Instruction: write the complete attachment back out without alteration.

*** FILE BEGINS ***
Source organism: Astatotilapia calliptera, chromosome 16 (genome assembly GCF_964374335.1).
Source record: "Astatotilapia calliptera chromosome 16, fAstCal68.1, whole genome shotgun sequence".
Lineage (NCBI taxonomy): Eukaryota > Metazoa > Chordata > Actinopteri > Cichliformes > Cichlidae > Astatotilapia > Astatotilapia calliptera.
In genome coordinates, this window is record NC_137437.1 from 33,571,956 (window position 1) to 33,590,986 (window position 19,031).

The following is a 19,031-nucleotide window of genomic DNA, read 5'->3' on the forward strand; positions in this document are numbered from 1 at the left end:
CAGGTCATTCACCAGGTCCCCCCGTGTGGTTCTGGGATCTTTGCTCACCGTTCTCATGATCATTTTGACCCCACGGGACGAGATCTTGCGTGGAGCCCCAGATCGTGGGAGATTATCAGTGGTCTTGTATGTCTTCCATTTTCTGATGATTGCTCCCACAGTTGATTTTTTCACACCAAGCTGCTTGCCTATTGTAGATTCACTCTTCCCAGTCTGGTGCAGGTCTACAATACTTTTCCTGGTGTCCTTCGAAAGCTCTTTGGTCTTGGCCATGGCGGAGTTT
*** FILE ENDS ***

Source organism: Astatotilapia calliptera, chromosome 16 (genome assembly GCF_964374335.1).
Source record: "Astatotilapia calliptera chromosome 16, fAstCal68.1, whole genome shotgun sequence".
Lineage (NCBI taxonomy): Eukaryota > Metazoa > Chordata > Actinopteri > Cichliformes > Cichlidae > Astatotilapia > Astatotilapia calliptera.
In genome coordinates, this window is record NC_137437.1 from 33,571,956 (window position 1) to 33,590,986 (window position 19,031).

The following is a 19,031-nucleotide window of genomic DNA, read 5'->3' on the forward strand; positions in this document are numbered from 1 at the left end:
CAGGTCATTCACCAGGTCCCCCCGTGTGGTTCTGGGATCTTTGCTCACCGTTCTCATGATCATTTTGACCCCACGGGACGAGATCTTGCGTGGAGCCCCAGATCGTGGGAGATTATCAGTGGTCTTGTATGTCTTCCATTTTCTGATGATTGCTCCCACAGTTGATTTTTTCACACCAAGCTGCTTGCCTATTGTAGATTCACTCTTCCCAGTCTGGTGCAGGTCTACAATACTTTTCCTGGTGTCCTTCGAAAGCTCTTTGGTCTTGGCCATGGCGGAGTTT